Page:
Fat cells are not intrinsically bad: they store energy and supply building materials for new body tissue.
When the human body functions normally, fat is not harmful but useful. Fat – or lipids, as researchers say – is vital to the human body. Each and every cell in the body is surrounded by lipids that enable the exchange of information between the interior and exterior of the cell.
Cholesterol, one of the fats with the worst reputation, forms part of the membrane of nerve and other cells and facilitates the transmission of signals from cell to cell. In addition, we need cholesterol to produce other important molecules such as vitamin D, thus avoiding diseases such as rickets (deformation of the bone).
However, if the lipid metabolism is defective, too much cholesterol and other fats can accumulate in the wrong place and can result in obesity, diabetes, heart attack or stroke.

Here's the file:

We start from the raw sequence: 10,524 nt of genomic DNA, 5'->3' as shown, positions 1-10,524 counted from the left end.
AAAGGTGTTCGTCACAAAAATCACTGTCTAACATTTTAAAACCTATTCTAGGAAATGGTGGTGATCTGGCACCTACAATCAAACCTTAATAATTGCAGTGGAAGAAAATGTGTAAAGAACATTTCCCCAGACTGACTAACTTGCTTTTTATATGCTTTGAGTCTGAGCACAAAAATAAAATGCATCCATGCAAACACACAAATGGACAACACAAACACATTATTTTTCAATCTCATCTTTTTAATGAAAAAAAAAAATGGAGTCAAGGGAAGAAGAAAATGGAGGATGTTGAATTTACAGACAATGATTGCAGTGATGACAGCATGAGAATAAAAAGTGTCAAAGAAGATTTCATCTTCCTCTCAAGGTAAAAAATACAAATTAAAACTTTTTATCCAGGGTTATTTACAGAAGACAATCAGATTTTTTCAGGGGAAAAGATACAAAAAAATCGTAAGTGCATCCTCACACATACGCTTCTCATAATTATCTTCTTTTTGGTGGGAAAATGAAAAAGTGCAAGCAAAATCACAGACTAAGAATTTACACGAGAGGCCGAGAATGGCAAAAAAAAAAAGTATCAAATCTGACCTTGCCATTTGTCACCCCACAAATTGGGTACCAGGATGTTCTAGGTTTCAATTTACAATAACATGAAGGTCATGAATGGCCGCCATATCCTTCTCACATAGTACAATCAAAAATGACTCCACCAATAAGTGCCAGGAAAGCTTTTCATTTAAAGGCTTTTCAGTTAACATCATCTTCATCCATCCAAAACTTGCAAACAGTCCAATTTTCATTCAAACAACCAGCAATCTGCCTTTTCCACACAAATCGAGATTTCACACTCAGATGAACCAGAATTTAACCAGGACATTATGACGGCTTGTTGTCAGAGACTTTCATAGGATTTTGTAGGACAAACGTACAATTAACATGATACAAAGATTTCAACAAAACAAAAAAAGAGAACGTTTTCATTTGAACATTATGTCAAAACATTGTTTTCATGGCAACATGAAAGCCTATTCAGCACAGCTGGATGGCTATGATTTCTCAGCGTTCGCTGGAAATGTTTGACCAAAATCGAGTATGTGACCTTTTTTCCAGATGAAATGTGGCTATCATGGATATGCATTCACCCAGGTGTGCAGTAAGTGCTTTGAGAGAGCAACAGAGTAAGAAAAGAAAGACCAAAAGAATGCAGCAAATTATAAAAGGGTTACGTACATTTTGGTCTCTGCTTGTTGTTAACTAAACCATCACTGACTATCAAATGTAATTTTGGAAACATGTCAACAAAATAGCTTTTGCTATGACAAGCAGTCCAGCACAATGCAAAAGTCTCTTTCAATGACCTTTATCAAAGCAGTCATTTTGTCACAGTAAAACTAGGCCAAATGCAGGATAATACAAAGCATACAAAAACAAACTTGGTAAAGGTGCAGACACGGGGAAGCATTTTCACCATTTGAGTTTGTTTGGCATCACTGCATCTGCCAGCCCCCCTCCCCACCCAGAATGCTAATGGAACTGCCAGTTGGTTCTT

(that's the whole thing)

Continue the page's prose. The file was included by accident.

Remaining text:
With the teams at the Swiss Federal Institute of Technology in Lausanne, the University of Geneva and the University of Zurich, Gisou van der Goot is investigating the body’s lipids and the genes that control them. To do this, the team turns off each of the over 25,000 genes, one by one. This allows the observation of the effects of each gene on the approximately 1000 lipids in our cells. This procedure will enable researchers to understand when, how and where the useful fat becomes a mortal enemy.
Contact: Gisou van der Goot, gisou.vandergoot(at)epfl.ch, +41 21 693 17 91